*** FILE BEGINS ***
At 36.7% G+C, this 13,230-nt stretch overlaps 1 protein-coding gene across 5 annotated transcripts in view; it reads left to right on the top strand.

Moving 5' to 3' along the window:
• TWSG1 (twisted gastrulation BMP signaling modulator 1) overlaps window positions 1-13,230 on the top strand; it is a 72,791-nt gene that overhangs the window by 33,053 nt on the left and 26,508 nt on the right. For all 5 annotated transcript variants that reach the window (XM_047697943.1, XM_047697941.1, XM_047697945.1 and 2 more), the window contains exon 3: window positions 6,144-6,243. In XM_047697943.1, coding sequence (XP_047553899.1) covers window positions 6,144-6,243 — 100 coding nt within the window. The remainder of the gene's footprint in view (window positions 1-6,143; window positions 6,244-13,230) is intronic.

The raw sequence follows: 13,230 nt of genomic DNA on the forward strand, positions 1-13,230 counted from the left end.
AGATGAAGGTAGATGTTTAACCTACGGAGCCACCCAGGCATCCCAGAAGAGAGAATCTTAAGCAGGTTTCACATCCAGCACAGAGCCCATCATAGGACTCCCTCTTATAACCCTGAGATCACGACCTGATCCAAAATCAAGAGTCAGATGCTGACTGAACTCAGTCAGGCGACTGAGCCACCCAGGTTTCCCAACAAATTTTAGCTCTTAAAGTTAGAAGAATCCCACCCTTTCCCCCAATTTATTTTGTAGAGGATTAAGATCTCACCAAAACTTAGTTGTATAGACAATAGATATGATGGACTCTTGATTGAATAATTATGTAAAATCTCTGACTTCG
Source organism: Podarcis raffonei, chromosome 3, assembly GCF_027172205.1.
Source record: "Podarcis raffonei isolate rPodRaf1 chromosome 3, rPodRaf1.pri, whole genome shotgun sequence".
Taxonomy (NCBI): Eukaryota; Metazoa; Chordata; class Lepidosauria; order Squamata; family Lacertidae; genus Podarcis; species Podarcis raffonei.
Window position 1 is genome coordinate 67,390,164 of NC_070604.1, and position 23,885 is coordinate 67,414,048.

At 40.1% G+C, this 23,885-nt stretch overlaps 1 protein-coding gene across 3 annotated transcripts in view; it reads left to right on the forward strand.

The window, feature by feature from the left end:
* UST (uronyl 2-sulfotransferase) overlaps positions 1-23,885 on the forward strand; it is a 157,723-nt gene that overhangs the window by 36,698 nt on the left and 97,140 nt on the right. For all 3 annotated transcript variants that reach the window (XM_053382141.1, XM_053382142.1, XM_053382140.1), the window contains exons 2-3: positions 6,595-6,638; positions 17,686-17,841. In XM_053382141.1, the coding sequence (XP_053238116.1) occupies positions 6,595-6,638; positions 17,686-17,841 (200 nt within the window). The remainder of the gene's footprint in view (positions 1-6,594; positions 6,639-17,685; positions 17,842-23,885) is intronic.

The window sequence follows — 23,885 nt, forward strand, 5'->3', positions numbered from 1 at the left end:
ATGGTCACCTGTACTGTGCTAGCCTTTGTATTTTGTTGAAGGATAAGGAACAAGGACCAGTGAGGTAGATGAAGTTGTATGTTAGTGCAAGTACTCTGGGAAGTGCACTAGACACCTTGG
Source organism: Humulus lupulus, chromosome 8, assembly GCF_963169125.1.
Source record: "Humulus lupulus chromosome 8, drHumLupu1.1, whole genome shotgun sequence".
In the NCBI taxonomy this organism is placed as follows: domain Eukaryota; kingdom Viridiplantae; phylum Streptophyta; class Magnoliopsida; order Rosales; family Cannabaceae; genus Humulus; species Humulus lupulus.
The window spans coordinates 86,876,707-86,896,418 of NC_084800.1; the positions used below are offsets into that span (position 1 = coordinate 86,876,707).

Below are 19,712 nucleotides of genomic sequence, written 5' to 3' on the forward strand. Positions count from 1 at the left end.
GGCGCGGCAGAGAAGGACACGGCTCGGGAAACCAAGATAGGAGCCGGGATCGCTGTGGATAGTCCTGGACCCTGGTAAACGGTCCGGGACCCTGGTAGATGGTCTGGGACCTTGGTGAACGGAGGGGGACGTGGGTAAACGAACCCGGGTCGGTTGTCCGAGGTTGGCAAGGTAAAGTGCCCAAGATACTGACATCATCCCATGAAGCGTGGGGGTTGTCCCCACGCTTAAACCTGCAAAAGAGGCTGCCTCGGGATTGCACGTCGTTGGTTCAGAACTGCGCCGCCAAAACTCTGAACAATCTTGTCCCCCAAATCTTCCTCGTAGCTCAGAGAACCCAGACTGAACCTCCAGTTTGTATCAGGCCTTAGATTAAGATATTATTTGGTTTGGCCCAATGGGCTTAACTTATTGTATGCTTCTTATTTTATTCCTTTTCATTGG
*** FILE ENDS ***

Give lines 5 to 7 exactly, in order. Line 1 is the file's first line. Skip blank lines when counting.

AGATGAAGGTAGATGTTTAACCTACGGAGCCACCCAGGCATCCCAGAAGAGAGAATCTTAAGCAGGTTTCACATCCAGCACAGAGCCCATCATAGGACTCCCTCTTATAACCCTGAGATCACGACCTGATCCAAAATCAAGAGTCAGATGCTGACTGAACTCAGTCAGGCGACTGAGCCACCCAGGTTTCCCAACAAATTTTAGCTCTTAAAGTTAGAAGAATCCCACCCTTTCCCCCAATTTATTTTGTAGAGGATTAAGATCTCACCAAAACTTAGTTGTATAGACAATAGATATGATGGACTCTTGATTGAATAATTATGTAAAATCTCTGACTTCG
Source organism: Podarcis raffonei, chromosome 3, assembly GCF_027172205.1.
Source record: "Podarcis raffonei isolate rPodRaf1 chromosome 3, rPodRaf1.pri, whole genome shotgun sequence".